It's rather scary to realise that next month will mark the two year anniversary of when I first started doing video for London-based 'Microsoft developer'-oriented user groups. It seems like only yesterday I lugged my gear across town to record my first user group session and then wrestle with everything that post-production involves.
User Groups I support
My regular 'gigs', when work doesn't get in the way of me attending, are: The Silverlight UK User Group, The Edge User Group (formerly Vista Squad) and The UK Azure User Group. But occasionally I've also got to video other events usually because they're very occasional, or because there's a 'rock star' speaker planned and people have recommended me. Examples include The London .NET User Group when Microsoft VP of .NET Scott Guthrie came over, or The ALT.NET Conference which is only held once a year.
In April and May this year it looks like I'll also be recording some talks outside London for the first time. This will be for the NxtGen User Group in Oxford, specifically to capture a highly-recommended Silverlight talk, and also to record a 'relative'ly well known speaker from abroad.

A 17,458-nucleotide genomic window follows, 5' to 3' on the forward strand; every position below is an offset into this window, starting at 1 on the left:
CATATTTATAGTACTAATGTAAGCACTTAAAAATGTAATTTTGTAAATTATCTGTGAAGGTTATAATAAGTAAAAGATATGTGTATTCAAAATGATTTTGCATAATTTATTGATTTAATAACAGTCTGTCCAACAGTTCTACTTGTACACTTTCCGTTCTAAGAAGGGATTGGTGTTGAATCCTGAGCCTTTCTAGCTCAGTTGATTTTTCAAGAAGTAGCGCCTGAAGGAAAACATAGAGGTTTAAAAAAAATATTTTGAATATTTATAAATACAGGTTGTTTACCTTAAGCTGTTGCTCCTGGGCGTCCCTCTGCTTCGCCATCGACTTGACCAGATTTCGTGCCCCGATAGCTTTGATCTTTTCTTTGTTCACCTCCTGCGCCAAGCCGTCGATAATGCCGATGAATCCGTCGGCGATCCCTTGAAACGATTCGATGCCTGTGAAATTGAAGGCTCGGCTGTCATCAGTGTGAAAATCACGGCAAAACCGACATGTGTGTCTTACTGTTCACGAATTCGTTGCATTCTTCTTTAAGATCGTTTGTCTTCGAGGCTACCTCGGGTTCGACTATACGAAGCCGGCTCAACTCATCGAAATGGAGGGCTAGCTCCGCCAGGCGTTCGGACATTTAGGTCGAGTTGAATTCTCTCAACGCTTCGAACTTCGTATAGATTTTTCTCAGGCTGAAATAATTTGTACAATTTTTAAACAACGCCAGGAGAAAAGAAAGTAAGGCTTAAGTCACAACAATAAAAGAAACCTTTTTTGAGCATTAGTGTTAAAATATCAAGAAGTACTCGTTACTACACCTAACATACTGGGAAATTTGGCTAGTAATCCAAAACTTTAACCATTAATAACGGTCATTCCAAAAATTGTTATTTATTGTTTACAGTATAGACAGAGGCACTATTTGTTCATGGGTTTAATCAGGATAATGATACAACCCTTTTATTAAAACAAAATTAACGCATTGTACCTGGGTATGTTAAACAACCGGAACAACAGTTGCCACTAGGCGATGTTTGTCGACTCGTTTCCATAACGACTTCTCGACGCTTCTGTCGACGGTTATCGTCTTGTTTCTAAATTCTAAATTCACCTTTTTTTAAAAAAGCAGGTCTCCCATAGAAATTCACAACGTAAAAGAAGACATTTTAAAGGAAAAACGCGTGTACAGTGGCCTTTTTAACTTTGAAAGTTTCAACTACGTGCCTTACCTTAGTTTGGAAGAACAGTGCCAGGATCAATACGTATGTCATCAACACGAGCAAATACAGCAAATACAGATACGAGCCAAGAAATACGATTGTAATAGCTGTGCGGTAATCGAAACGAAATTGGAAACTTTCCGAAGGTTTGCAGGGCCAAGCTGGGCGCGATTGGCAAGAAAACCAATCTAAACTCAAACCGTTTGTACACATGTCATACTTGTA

Pro's and Con's of the job
Demand for 'community' video seems to be rising and last month I actually had to turn away a couple of requests because there are only so many free weekends in a month to deal with post-production.
Fortunately I get to video many more interesting talks than bad ones, and I can recall only one occasion where a talk was so bad that the user group organisers themselves suggested it might be best to 'forget' publication (I was only too happy to oblige!) This weekend I'll be finishing off work on a couple of talks I recorded last night for the Silverlight UK User Group. When the talks are as strong as these were I feel somewhat blessed in having the opportunity to go back and re-view them, enabling the content to better 'sink in' while most of it is still fresh.